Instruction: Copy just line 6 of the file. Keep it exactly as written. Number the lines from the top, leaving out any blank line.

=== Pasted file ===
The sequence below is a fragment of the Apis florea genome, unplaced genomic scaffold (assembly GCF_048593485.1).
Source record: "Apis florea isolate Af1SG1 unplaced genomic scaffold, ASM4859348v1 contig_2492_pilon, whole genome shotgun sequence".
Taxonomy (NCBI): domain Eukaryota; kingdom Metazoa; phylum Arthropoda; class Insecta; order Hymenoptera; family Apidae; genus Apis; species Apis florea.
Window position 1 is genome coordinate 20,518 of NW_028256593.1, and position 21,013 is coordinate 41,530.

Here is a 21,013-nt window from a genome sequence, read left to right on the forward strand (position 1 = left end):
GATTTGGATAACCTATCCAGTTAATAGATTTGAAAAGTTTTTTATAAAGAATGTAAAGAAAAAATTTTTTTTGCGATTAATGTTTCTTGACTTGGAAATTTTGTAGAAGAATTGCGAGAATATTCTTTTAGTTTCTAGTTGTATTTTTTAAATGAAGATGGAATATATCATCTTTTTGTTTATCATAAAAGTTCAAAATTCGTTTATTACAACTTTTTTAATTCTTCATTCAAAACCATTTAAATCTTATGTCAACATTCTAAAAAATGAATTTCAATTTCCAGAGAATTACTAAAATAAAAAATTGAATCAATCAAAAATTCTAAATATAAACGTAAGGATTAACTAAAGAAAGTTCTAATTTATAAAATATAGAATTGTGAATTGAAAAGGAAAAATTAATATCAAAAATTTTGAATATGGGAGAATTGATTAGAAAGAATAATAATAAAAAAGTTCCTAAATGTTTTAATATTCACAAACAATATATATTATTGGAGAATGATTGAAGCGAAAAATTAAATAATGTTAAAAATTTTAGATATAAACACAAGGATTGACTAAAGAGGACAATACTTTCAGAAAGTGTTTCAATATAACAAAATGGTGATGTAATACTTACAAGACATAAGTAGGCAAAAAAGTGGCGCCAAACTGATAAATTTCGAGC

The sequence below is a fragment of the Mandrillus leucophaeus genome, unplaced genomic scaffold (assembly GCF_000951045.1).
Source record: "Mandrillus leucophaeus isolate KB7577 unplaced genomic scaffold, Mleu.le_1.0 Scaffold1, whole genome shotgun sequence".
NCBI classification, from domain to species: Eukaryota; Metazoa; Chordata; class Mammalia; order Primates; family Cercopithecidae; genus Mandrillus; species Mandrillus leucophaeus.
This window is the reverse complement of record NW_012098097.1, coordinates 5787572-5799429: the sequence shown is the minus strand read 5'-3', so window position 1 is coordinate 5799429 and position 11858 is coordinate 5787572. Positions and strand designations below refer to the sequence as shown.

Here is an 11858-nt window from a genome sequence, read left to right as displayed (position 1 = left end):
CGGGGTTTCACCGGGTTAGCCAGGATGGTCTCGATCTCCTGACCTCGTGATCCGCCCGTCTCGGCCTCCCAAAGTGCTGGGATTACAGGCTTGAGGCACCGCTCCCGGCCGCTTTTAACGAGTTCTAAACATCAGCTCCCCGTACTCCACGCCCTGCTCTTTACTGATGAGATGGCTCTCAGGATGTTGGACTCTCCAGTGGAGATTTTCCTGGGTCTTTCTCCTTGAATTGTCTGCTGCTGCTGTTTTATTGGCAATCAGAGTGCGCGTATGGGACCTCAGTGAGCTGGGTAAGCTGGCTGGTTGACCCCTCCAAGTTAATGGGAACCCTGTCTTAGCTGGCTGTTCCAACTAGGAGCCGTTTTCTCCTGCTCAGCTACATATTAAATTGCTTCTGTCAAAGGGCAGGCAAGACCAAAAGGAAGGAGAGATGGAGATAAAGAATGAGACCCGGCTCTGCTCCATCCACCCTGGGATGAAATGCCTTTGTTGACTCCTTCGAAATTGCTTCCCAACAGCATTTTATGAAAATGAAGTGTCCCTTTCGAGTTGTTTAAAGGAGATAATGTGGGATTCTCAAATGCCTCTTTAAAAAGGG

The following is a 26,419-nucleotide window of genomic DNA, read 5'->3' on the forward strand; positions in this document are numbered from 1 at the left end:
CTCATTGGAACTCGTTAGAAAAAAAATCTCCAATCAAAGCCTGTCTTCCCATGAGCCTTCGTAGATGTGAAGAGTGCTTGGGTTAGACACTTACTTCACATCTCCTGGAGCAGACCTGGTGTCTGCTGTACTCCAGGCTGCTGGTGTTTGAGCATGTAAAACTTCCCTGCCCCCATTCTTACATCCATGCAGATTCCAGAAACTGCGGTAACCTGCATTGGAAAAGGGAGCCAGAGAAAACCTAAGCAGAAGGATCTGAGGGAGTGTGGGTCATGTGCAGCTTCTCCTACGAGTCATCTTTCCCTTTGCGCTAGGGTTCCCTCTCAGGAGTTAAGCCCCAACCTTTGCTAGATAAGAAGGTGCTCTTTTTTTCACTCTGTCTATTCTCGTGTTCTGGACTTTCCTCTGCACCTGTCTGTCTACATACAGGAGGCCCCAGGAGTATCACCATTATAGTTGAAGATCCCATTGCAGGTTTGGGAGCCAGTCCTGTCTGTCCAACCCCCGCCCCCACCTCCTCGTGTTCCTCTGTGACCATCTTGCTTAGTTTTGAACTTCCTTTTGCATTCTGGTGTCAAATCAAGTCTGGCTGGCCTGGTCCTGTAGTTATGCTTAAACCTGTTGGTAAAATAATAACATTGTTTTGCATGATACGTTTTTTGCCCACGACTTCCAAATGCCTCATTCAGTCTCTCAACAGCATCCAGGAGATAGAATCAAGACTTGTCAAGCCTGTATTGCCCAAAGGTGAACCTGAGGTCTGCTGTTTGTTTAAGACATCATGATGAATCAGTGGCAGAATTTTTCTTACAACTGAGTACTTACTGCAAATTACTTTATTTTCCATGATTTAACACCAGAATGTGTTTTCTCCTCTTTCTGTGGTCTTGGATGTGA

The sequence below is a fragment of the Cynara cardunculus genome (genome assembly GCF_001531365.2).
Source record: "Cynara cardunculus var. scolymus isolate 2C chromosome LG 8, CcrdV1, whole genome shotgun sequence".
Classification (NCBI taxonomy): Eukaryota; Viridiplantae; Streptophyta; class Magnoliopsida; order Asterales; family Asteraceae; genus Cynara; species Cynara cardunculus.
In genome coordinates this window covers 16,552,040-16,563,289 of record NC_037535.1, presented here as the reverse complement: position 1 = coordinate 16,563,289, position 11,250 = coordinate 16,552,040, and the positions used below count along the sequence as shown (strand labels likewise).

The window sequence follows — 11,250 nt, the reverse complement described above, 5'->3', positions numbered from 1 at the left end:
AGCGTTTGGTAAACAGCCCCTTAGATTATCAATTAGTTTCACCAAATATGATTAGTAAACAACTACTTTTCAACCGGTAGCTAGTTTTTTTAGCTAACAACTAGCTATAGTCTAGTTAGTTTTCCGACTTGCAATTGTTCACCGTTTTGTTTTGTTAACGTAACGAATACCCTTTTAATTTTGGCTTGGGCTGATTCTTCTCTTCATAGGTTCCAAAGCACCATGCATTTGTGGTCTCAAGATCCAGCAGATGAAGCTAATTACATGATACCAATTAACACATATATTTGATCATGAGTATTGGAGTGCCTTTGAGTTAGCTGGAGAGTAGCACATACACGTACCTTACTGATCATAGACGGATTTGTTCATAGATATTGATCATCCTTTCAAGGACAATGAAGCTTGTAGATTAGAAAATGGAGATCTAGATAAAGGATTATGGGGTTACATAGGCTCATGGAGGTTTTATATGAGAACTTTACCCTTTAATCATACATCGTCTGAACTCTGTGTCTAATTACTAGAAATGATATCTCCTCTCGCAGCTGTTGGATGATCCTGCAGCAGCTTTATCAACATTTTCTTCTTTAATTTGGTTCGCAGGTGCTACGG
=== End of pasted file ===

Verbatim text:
GATTTGGATAACCTATCCAGTTAATAGATTTGAAAAGTTTTTTATAAAGAATGTAAAGAAAAAATTTTTTTTGCGATTAATGTTTCTTGACTTGGAAATTTTGTAGAAGAATTGCGAGAATATTCTTTTAGTTTCTAGTTGTATTTTTTAAATGAAGATGGAATATATCATCTTTTTGTTTATCATAAAAGTTCAAAATTCGTTTATTACAACTTTTTTAATTCTTCATTCAAAACCATTTAAATCTTATGTCAACATTCTAAAAAATGAATTTCAATTTCCAGAGAATTACTAAAATAAAAAATTGAATCAATCAAAAATTCTAAATATAAACGTAAGGATTAACTAAAGAAAGTTCTAATTTATAAAATATAGAATTGTGAATTGAAAAGGAAAAATTAATATCAAAAATTTTGAATATGGGAGAATTGATTAGAAAGAATAATAATAAAAAAGTTCCTAAATGTTTTAATATTCACAAACAATATATATTATTGGAGAATGATTGAAGCGAAAAATTAAATAATGTTAAAAATTTTAGATATAAACACAAGGATTGACTAAAGAGGACAATACTTTCAGAAAGTGTTTCAATATAACAAAATGGTGATGTAATACTTACAAGACATAAGTAGGCAAAAAAGTGGCGCCAAACTGATAAATTTCGAGC